By Emma Groeneveld
As the Stone Age covers around 99% of our human technological history, it would seem there is a lot to talk about when looking at the development of tools in this period. Despite our reliance on the sometimes scarce archaeological record, this is definitely the case.
The Stone Age indicates the large swathe of time during which stone was widely used to make implements. So far, the first stone tools have been dated to roughly 2,6 million years ago. The end is set at the first use of bronze, which did not come into play at the same time everywhere; the Near East was the first to enter the Bronze Age around 3,300 BCE. It must be recognised that stone was by no means the only material used for tools throughout this time, yet it is the most stubborn one when it comes to decaying and thus survives a bit better than the alternatives.
It is important to realise that the ways chosen to divide up the Stone Age into bite-size chunks (see below) depend on technological development, and not on chronological boundaries. Because these developments did not occur at the same time in all areas, strict date ranges are out of the question. Of course, this method has some difficulties, as the characteristics defining each stone tool culture are determined by us. As with all such artificially constructed ways of classification, they oversimplify things and leave many grey areas, for instance when it comes to transition periods. However, as long as this is kept in mind it is still a useful way of adding some sort of structure to such a hugely long period of time.
The Stone Age is conceived to consist of:
- the Palaeolithic (or Old Stone Age)
- the Mesolithic (or Middle Stone Age)
- the Neolithic (or New Stone Age)
The Palaeolithic spans the time from the first known stone tools, dated to c. 2,6 million years ago, to the end of the last Ice Age around 12,000 years ago. It is further subdivided into the Early- or Lower Palaeolithic (c. 2,6 million years ago – c. 250,000 years ago); the Middle Palaeolithic (c. 250,000 years ago – c. 30,000 years ago); and the Late- or Upper Palaeolithic (c. 50,000/40,000 – c. 10,000 years ago; some of these cultures persisted into the time when the Northern Hemisphere began warming up again). Furthermore, within these frameworks, various stone cultures are identified, some of which you will find below.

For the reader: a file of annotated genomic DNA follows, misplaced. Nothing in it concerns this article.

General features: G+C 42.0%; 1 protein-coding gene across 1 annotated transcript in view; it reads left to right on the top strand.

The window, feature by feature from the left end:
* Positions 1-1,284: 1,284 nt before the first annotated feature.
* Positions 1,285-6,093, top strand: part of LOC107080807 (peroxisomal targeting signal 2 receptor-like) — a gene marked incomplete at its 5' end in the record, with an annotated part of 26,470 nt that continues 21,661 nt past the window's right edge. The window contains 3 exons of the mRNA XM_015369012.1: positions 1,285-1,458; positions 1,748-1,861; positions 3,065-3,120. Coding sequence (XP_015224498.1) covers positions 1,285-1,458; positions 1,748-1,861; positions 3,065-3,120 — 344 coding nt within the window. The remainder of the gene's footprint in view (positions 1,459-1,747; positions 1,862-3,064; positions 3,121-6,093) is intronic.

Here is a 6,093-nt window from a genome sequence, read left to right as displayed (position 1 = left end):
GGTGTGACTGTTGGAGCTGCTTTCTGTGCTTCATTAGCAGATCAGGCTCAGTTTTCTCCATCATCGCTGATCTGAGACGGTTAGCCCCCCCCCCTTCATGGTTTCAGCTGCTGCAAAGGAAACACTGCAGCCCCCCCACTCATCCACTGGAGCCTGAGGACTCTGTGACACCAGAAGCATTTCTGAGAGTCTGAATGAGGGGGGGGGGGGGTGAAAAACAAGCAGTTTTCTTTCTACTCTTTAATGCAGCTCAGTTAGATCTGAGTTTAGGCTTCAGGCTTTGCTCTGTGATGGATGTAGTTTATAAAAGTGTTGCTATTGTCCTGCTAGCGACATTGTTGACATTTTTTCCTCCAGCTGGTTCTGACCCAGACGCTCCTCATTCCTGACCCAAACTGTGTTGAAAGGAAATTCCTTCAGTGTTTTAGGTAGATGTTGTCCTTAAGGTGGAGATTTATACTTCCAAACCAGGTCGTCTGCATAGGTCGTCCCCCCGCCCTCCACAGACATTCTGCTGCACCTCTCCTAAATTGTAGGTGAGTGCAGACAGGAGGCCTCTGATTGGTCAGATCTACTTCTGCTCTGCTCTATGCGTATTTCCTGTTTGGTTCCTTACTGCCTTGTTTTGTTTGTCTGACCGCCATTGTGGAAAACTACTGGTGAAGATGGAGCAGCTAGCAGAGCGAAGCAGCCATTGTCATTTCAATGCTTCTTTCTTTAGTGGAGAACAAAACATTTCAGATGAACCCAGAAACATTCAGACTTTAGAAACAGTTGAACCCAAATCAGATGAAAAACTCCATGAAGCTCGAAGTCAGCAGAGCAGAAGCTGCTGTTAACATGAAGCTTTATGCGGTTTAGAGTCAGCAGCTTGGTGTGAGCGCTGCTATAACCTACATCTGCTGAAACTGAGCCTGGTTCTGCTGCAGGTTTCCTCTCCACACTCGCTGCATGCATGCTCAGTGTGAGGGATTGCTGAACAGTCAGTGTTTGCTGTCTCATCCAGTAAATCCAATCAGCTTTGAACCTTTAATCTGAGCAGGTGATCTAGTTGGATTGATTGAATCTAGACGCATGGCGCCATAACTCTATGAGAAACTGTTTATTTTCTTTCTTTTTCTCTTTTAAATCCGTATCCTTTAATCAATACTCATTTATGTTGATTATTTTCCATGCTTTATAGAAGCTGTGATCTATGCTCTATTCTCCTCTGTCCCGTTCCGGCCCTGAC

The Mesolithic saw humans adapt to the warmer climate, from around 12,000 BCE until the transition to agriculture, which happened at different times in different regions, the earliest of which was around 9,000 BCE in the Near East (which due to its lightning speed sort of skipped the Mesolithic altogether). At the other extreme, farming took until around 4,000 BCE to spread all the way to Northern Europe.
The Neolithic, then, has no clear chronological starting point either, but is defined by the move to a more settled way of life based on farming and herding. The introduction of bronze marks the end of the Neolithic, which gradually happened in various areas from around 3,300 BCE onward.
The Earliest Tools
A claim went out in 2010 CE that the earliest evidence for tool use should be pushed back to the astonishing age of 3,3 million years ago – well before the first Homo are known to have roamed the earth, the first appearance of which was recently pushed back to around 2,8 million years ago. Our supposed ancestors, the contemporary Australopithecus afarensis, are held responsible for producing marks on bovid bones at a site in Dikika, Ethiopia. Moreover, a discovery in West Turkana, Kenya of stone tools dated to 3,3 million years seems to further bolster the idea that humans might not have been the first tool users.
However, a more critical evaluation of both sites has led researchers to reject these claims. The Dikika marks could also have been made by crocodile teeth or by trampling, and the West Turkana site may have suffered from materials from younger layers sliding down into the deposit, resulting in an incorrect date. Until these possibilities have been ruled out, the evidence must be seen as insufficient.
This does not mean, though, that humans were the only ones that can be conceived to have used tools. All of the hominins that were around at that early time may have used some sort of stone technology to a greater or lesser extent. Hominins are the group that consist of modern humans, extinct human species, and our immediate ancestors – species that are more closely related to modern humans than to anything else. This includes not only members of the genera Homo, but also of Australopithecus (to which the famous Lucy belongs), Paranthropus, and Ardipithecus. Many anthropologists argue that Homo was likely the more habitual tool user and maker, as its brain size grew so quickly over the first million years after the earliest properly accounted tool use at 2,6 million years ago, and its teeth size declined. This could only have happened if there were tools to compensate for the smaller teeth. It is possibly just a waiting game, though, until the first rock-solid documentation of non-Homo tool use comes to light.